In my previous blog post I talked about the SQL standard.  It is tempting to visualize a standard as a list of rules nailed to a wall.  However things in this industry have a habit of becoming a moving target.  

Since the initial standard was adopted in 1986, there have been six revisions, of which the most recent was in 2008.  Technology today is far different than it was in 1986, but the same principals still apply, so the standard has evolved to incorporate new ideas in with the old rules.

XML related features were added in 2003 to coincide with the explosion of XML related technologies.  It became a selling point, so most of the major database vendors quickly added support for native handling of XML.  Since I have recently been working in the realm of MSSQL, I will concentrate on their implementation.

Microsoft SQL Server 2005 added a native XML data type that can be used to store XML documents, or fragments of XML.  A fragment is defined as an XML instance without an enclosing top level element.  Before the inclusion of this data type, users who wished to store an XML file would have to parse the data and store it separately.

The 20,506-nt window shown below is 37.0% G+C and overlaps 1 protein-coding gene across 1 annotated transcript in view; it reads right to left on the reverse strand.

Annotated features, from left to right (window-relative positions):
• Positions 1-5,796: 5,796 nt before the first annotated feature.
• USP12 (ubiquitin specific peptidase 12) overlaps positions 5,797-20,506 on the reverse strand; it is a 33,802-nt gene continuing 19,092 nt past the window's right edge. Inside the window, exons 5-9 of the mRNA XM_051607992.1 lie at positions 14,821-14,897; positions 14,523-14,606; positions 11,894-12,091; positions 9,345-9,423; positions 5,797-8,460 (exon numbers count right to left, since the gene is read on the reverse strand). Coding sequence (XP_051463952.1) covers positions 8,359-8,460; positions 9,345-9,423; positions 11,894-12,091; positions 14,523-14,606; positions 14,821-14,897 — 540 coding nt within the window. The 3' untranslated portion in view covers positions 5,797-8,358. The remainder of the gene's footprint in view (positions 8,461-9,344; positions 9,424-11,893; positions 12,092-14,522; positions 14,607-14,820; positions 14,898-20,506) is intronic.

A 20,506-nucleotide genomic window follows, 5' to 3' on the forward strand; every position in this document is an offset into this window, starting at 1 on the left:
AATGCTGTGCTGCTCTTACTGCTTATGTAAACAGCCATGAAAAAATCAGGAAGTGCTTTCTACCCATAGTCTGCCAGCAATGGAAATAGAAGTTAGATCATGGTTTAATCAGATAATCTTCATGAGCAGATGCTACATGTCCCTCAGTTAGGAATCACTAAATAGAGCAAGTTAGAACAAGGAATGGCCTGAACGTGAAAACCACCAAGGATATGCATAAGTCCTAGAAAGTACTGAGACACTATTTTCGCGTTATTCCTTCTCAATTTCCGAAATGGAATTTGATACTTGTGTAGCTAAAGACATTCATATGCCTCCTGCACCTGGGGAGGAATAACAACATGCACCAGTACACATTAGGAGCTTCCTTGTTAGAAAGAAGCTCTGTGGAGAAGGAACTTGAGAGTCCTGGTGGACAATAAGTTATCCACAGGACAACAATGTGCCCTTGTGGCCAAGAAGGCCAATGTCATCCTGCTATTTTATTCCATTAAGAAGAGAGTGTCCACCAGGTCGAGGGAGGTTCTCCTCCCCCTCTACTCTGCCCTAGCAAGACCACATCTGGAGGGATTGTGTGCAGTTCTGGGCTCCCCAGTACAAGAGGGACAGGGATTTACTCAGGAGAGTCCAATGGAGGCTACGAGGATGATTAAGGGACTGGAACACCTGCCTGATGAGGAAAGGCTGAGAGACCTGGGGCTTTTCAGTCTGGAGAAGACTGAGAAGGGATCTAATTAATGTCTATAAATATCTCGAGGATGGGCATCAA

So as a contrived example, say a shipping company gets notified a delivery is made and they only really care about the carrier id and the time of the delivery.  However the XML document contains a lot of extra information, such as the address, the size of the package, where it originated, and all the steps along the way.

Prior to the availability of the XML data type, they would have had to create space in their database for each individual piece of information if they wanted to retain it for future use.  Now, since the input document is already in XML format, it is a fairly trivial task to create a table and store the entire document in the database.

TABLE “DeliveryInfo”


“CARRIER_ID” int not null,

“DELIVERY_DATE” date not null,



That’s it.  Far easier to use, however just because you can do something doesn’t mean it’s a best practice.  Much depends on the particular business objective.

XML is ubiquitous these days, so knowing what to do with it is an important part of what we do as programmers.  I’ve shown you one way of storing it, so in my next blog I’ll talk about another way to create it.

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